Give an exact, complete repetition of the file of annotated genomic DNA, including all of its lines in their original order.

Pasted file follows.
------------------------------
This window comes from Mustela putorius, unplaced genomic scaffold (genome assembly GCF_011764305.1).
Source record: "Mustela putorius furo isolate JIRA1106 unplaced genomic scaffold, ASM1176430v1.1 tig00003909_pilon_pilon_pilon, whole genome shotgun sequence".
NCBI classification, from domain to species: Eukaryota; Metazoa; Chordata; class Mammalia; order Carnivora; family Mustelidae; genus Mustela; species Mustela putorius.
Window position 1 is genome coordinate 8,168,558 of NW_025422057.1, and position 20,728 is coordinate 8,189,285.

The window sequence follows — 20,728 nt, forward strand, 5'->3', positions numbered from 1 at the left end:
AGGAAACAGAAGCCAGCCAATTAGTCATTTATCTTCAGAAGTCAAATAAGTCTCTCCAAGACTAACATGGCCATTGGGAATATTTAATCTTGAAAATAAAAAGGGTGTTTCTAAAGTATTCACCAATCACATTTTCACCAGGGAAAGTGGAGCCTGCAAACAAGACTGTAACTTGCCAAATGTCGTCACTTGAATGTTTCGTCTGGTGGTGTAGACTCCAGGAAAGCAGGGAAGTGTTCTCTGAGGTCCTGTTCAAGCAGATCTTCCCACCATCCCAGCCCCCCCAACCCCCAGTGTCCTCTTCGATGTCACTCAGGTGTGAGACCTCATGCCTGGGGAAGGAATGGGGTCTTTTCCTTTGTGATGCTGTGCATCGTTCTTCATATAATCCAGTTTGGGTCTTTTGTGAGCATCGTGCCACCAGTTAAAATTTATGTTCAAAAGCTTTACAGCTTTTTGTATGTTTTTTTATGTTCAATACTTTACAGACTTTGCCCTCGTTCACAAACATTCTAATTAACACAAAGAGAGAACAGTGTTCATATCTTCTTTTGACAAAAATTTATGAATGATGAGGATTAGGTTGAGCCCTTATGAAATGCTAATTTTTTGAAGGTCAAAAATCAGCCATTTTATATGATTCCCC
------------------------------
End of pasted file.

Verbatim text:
This window comes from Mustela putorius, unplaced genomic scaffold (genome assembly GCF_011764305.1).
Source record: "Mustela putorius furo isolate JIRA1106 unplaced genomic scaffold, ASM1176430v1.1 tig00003909_pilon_pilon_pilon, whole genome shotgun sequence".
NCBI classification, from domain to species: Eukaryota; Metazoa; Chordata; class Mammalia; order Carnivora; family Mustelidae; genus Mustela; species Mustela putorius.
Window position 1 is genome coordinate 8,168,558 of NW_025422057.1, and position 20,728 is coordinate 8,189,285.

The window sequence follows — 20,728 nt, forward strand, 5'->3', positions numbered from 1 at the left end:
AGGAAACAGAAGCCAGCCAATTAGTCATTTATCTTCAGAAGTCAAATAAGTCTCTCCAAGACTAACATGGCCATTGGGAATATTTAATCTTGAAAATAAAAAGGGTGTTTCTAAAGTATTCACCAATCACATTTTCACCAGGGAAAGTGGAGCCTGCAAACAAGACTGTAACTTGCCAAATGTCGTCACTTGAATGTTTCGTCTGGTGGTGTAGACTCCAGGAAAGCAGGGAAGTGTTCTCTGAGGTCCTGTTCAAGCAGATCTTCCCACCATCCCAGCCCCCCCAACCCCCAGTGTCCTCTTCGATGTCACTCAGGTGTGAGACCTCATGCCTGGGGAAGGAATGGGGTCTTTTCCTTTGTGATGCTGTGCATCGTTCTTCATATAATCCAGTTTGGGTCTTTTGTGAGCATCGTGCCACCAGTTAAAATTTATGTTCAAAAGCTTTACAGCTTTTTGTATGTTTTTTTATGTTCAATACTTTACAGACTTTGCCCTCGTTCACAAACATTCTAATTAACACAAAGAGAGAACAGTGTTCATATCTTCTTTTGACAAAAATTTATGAATGATGAGGATTAGGTTGAGCCCTTATGAAATGCTAATTTTTTGAAGGTCAAAAATCAGCCATTTTATATGATTCCCC